This comes alongside numerous instances of the bosses utilising their now-favoured weapon of ‘fire and rehire’ against workers – a vicious tactic that is spreading like wildfire.
Recently, for example, Royal Mail has threatened to scrap almost 1,000 manager jobs, replacing these employees with workers on lower wages.
Similarly, workers at Valeo Foods’ factory near York, which produces confectionery, have been left with a less-than-sweet taste in their mouth after being threatened with fire and rehire, as the company seeks to scrap workers’ current contracts in favour of new ones based on worse terms and pay.
Should unionised workers dare to raise their head above the parapet, the bosses have shown that they are more than happy to rid themselves of ‘unruly’ shop floor activists. Such trade union victimisation has been rampant in recent months.
In the ongoing dispute at Goldsmiths University, for example, at the start of April, senior management sent an email to 16 members of staff, threatening redundancies. Included in the recipients were the co-president and treasurer of the Goldsmiths UCU branch, along with several other union reps.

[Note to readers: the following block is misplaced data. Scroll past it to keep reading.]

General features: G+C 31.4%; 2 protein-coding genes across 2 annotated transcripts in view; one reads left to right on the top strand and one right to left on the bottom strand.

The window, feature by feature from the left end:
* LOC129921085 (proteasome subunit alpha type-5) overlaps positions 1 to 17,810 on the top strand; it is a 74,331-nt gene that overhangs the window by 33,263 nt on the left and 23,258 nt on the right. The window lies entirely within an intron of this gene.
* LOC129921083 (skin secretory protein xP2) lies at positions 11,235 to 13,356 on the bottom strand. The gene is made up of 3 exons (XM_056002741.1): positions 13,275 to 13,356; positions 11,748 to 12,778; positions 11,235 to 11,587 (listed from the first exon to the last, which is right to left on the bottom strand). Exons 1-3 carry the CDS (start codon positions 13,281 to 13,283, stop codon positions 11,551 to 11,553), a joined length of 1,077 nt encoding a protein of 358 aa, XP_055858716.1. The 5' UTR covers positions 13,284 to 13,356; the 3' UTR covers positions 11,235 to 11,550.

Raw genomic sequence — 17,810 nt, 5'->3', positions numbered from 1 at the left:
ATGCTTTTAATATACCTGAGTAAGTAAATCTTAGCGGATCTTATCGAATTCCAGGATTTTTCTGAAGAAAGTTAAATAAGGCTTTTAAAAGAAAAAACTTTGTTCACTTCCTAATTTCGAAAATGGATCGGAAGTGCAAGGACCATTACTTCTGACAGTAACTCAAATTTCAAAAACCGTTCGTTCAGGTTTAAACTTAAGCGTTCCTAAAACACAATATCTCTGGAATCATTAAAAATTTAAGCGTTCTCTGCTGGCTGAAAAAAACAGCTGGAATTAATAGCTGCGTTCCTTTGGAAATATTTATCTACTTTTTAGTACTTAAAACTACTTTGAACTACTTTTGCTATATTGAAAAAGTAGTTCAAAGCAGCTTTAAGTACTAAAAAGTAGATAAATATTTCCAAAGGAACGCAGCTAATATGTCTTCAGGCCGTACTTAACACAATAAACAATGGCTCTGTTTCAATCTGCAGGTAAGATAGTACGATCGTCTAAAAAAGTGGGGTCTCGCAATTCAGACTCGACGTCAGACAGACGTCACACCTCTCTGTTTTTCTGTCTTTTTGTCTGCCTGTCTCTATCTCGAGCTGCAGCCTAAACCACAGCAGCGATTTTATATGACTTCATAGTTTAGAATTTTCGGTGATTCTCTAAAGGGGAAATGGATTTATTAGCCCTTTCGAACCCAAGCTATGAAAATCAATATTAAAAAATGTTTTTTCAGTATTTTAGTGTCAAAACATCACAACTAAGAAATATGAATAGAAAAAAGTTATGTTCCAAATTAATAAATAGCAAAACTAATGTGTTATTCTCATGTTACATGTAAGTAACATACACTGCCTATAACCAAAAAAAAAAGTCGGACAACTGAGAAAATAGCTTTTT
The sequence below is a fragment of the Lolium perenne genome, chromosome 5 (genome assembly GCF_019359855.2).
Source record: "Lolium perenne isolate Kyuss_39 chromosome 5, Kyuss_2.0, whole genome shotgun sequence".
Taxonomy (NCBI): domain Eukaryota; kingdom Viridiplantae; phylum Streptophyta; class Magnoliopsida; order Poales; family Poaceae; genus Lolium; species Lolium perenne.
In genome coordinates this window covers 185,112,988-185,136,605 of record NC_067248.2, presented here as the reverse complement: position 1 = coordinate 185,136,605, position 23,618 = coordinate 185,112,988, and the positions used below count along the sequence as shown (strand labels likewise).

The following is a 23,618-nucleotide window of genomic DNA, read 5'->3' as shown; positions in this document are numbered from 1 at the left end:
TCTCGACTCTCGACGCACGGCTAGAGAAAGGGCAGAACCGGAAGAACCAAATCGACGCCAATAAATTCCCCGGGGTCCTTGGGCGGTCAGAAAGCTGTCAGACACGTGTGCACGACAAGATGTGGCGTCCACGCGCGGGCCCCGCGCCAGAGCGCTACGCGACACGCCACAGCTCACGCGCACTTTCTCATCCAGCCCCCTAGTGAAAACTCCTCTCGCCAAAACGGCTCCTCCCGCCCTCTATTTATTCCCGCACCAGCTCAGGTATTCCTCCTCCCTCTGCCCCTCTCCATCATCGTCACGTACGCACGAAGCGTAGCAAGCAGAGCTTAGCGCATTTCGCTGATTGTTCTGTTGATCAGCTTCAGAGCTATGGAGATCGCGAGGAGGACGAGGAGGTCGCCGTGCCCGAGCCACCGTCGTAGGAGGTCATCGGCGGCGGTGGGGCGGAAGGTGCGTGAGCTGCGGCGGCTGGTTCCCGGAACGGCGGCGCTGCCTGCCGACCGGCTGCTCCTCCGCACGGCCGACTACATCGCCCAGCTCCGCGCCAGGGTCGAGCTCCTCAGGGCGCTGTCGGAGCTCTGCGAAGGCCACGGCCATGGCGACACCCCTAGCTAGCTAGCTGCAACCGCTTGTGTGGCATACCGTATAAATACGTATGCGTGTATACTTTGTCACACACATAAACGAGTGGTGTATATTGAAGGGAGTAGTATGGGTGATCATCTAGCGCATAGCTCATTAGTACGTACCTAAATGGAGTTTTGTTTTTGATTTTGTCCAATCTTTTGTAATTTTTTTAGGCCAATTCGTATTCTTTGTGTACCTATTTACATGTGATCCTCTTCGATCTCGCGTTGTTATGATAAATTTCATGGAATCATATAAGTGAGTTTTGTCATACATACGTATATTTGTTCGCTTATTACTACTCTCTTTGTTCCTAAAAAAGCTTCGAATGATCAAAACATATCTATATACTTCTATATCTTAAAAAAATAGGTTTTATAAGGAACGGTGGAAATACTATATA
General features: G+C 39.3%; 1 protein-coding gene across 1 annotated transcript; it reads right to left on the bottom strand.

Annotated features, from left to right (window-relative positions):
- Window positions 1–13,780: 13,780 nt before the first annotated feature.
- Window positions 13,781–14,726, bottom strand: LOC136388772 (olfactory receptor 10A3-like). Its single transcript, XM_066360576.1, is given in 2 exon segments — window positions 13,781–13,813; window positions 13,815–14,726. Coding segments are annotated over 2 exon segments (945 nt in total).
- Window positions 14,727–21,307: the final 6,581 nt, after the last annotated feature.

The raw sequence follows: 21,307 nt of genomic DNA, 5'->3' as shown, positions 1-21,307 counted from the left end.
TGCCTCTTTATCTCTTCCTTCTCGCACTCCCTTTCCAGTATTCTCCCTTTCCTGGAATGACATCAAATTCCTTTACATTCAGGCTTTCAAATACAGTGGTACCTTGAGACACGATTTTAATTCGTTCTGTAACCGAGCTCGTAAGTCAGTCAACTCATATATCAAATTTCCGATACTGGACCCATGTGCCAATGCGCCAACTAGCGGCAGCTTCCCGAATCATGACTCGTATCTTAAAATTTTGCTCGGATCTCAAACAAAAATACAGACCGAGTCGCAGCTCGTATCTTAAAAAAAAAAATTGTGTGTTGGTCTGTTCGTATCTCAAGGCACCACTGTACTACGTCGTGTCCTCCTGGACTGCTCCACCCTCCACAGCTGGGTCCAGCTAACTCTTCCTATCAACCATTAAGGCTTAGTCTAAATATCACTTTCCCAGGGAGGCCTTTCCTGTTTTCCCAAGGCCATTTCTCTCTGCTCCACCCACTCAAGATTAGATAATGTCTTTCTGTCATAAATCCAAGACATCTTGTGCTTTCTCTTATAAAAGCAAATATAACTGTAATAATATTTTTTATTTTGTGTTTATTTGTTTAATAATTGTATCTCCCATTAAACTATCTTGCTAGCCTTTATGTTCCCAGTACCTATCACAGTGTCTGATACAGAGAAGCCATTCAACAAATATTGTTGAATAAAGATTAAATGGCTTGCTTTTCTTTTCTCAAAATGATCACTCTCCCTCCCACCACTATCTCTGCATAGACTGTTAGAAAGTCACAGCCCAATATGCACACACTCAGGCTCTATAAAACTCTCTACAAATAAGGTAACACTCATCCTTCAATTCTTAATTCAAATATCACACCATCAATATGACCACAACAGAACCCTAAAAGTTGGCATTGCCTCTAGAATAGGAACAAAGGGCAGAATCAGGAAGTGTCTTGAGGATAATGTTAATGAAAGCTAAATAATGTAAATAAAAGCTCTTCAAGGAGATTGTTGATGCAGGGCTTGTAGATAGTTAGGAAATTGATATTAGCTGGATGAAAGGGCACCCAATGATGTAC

This is unlikely to be a coincidence, given the militant battle being waged by the union against threatened mass redundancies and department closures at the university.
Another recent example of union victimisation is that of Nina Doran, a UCU rep at the City of Liverpool College (CoLC).
Last September, days before the CoLC UCU branch was set to strike, Nina was suspended from her job. She was eventually dismissed in March this year – the fourth rep at the college to receive such treatment in the last eight years.
Then there is the case of Pete Randle, Unite rep at Coventry City Council, suspended by his employers on trumped-up charges in the thick of the intensifying dispute between bin lorry drivers and local council officials.